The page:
Casting for Dark Victory's book video is finally
complete! As you know, casting Guy Macleod was a snap-I took one look at his
head shot and he was good to go! He embodies what we dream our heroes should at
least look like. It took several months to find the right actor to play Tabby,
however. In this video, I felt she had
the leading (and harder) role. Our first choice had to go to Spain, our second
choice got snooty on us and did not want to do the "love scene"-which is a
kiss. We went through several talent agencies before we found Kelly McRorie.
Anyway, we are
delighted with her and the shoot is this weekend in Ashville, NC.
Good luck, all!
For those of you
who missed the Prize, it is being reissued with a fabulous new cover this
January. It will be on sale at the end of December. As you may or may not know,
the Prize begins the Regency era of the de Warenne Dynasty. It is the story of
Devlin O'Neil, the greatest fighting sea captain of his time-an admiral in the
British Navy. But Devlin, who is wealthy
and powerful, is haunted by the past: as a boy, he watched British soldiers
murder his father during an Irish uprising. Shortly after, he was taken in by
the powerful earl of Adare and raised alongside Ty, Cliff and Rex de Warenne.
But he has been driven by the need for vengeance against the English officer
responsible for his father's murder his entire life.
Virginia has lost
both her parents and is about to lose the family tobacco plantation. She is desperate
to raise funds and sets off for England to approach her uncle, a man she does
not know-the officer responsible for the murder of Devlin's father. And Devlin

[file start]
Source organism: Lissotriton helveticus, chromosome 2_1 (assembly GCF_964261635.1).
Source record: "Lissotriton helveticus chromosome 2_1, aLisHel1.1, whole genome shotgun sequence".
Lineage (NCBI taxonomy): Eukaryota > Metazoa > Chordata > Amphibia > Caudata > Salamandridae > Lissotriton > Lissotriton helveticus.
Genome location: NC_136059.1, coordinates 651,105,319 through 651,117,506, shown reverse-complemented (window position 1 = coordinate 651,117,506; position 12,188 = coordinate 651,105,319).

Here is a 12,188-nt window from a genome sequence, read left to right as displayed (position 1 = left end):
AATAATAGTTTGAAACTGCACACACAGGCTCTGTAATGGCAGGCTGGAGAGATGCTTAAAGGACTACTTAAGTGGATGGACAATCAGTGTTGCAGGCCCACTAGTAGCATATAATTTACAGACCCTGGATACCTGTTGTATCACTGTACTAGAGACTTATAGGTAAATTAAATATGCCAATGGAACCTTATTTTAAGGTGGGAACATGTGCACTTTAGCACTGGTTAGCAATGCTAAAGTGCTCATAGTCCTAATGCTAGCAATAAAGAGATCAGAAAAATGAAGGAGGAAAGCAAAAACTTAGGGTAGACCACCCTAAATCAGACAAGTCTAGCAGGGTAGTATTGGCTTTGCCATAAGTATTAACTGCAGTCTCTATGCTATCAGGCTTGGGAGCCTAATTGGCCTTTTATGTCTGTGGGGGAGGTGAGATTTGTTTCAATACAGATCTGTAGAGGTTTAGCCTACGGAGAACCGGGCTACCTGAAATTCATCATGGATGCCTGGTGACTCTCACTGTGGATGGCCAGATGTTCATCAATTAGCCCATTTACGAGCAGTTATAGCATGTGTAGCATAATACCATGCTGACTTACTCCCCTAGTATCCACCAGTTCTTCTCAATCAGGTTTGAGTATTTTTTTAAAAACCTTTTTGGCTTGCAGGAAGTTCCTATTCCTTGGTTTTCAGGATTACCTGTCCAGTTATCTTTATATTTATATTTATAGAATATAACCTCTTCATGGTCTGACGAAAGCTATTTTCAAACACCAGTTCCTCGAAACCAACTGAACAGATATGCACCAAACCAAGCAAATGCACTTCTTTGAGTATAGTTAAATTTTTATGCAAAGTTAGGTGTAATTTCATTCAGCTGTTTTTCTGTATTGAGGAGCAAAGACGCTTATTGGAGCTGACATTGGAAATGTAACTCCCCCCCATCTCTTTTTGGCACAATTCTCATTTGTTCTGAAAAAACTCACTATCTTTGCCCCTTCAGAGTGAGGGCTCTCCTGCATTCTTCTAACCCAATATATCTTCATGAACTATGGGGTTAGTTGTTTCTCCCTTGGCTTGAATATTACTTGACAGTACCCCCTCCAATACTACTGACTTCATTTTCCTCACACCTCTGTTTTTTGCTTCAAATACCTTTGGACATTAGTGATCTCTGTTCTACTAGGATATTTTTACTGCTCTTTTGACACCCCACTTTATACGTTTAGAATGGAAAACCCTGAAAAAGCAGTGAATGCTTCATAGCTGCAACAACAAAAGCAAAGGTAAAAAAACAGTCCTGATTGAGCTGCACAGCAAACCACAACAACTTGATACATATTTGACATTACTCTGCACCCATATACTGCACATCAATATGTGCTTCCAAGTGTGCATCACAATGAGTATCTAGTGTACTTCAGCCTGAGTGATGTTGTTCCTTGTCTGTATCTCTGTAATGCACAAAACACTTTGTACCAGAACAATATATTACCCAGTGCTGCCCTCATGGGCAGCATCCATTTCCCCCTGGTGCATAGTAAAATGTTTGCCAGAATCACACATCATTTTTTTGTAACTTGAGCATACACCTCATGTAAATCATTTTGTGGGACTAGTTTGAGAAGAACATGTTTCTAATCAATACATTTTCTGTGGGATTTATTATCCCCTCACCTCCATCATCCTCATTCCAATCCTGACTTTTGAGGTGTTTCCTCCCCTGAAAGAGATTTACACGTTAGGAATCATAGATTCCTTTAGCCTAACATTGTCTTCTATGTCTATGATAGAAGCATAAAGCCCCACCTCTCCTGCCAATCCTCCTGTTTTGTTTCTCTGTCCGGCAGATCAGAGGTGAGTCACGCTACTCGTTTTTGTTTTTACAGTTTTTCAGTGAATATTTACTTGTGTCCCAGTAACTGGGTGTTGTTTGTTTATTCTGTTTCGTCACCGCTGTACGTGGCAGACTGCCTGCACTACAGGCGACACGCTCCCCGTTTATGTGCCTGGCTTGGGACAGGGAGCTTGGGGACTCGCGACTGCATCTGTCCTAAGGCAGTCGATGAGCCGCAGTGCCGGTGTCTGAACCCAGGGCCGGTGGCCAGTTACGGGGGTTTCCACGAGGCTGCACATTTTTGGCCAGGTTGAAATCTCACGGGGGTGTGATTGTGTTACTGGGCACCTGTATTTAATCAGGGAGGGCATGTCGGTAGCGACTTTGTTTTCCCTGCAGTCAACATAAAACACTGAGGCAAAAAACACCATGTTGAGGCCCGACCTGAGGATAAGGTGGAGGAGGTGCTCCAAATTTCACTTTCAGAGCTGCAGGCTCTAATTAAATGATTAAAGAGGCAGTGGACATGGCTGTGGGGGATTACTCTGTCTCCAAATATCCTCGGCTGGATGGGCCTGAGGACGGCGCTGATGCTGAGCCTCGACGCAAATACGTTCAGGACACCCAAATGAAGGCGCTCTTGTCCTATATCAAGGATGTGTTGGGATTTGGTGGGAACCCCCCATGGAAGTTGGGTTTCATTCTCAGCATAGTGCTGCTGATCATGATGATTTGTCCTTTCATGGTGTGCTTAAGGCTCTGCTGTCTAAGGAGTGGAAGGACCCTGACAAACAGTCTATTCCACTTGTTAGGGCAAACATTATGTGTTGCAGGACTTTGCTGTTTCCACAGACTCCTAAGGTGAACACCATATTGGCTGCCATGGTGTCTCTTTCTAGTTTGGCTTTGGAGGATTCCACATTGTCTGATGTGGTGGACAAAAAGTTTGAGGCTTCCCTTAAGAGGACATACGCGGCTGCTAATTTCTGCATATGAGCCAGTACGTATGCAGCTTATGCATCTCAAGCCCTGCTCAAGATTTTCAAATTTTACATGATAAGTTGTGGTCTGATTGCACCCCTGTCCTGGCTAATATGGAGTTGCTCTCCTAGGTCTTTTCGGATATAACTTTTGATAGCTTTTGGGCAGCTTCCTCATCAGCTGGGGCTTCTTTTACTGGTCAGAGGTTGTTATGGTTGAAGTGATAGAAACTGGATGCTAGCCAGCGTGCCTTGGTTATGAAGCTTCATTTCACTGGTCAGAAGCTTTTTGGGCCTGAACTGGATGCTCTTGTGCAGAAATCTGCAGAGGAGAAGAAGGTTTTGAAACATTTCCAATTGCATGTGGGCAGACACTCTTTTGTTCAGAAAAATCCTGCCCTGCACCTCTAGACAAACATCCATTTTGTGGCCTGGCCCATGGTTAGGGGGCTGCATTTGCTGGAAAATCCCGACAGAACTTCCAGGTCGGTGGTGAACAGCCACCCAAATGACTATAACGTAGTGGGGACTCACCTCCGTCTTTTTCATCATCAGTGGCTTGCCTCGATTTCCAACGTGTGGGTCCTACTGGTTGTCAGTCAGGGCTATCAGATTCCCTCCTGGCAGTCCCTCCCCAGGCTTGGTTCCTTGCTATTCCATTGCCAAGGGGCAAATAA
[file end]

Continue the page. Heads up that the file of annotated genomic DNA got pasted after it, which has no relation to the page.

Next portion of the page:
knows he has just found the perfect means for his revenge....
The Prize is
vintage historical romance-it is an epic set against the backdrop of the War of
1812, filled with
history, adventure, tragedy and passion. For those of you who
have missed it, I hope you will enjoy reading it as much as I enjoyed telling
Devlin's and Virginia's powerful love story!
April 5, 1812
"She doesn't even know how to dance," one of the young ladies snickered.
Her cheeks burning, Virginia Hughes was acutely aware of the
dozen young women standing queued behind her in the ballroom. She had
been singled out by the dance master and was now being given a lecture
on the sissonne ballotté, one of the steps used in the
quadrille. Not only did she not comprehend the step, she didn't care.
She had no interest in dancing, none whatsoever-she only wished to go
home to Sweet Briar.
"But you must never cease with polite conversation, Miss Hughes,
even in the execution of a step. Otherwise you will be severely
misconstrued," the dark, slim master was admonishing."
Virginia really didn't hear him. She closed her eyes and it was as if
she had been swept away to another time and place, one far better than
the formidable walls of the Marmott School for Genteel Young Ladies.
Virginia breathed deeply and was consumed with the heady scent of honey
sickle; it was followed by the far stronger and more potent scent of
the black Virginia earth, turned up now for the spring burning. She
could picture the dark fields, stretching away as far as her eye dared
see, parallel lines of slaves made white by their clothes as they
spread the coals, and closer, the sweeping lawns, rose gardens and
ancients oaks, and elms surrounding the handsome brick house that her
father had built. "She could have been built in England," he'd said
proudly, many times, "a hundred years ago. No one can take a look at
her and know any differently."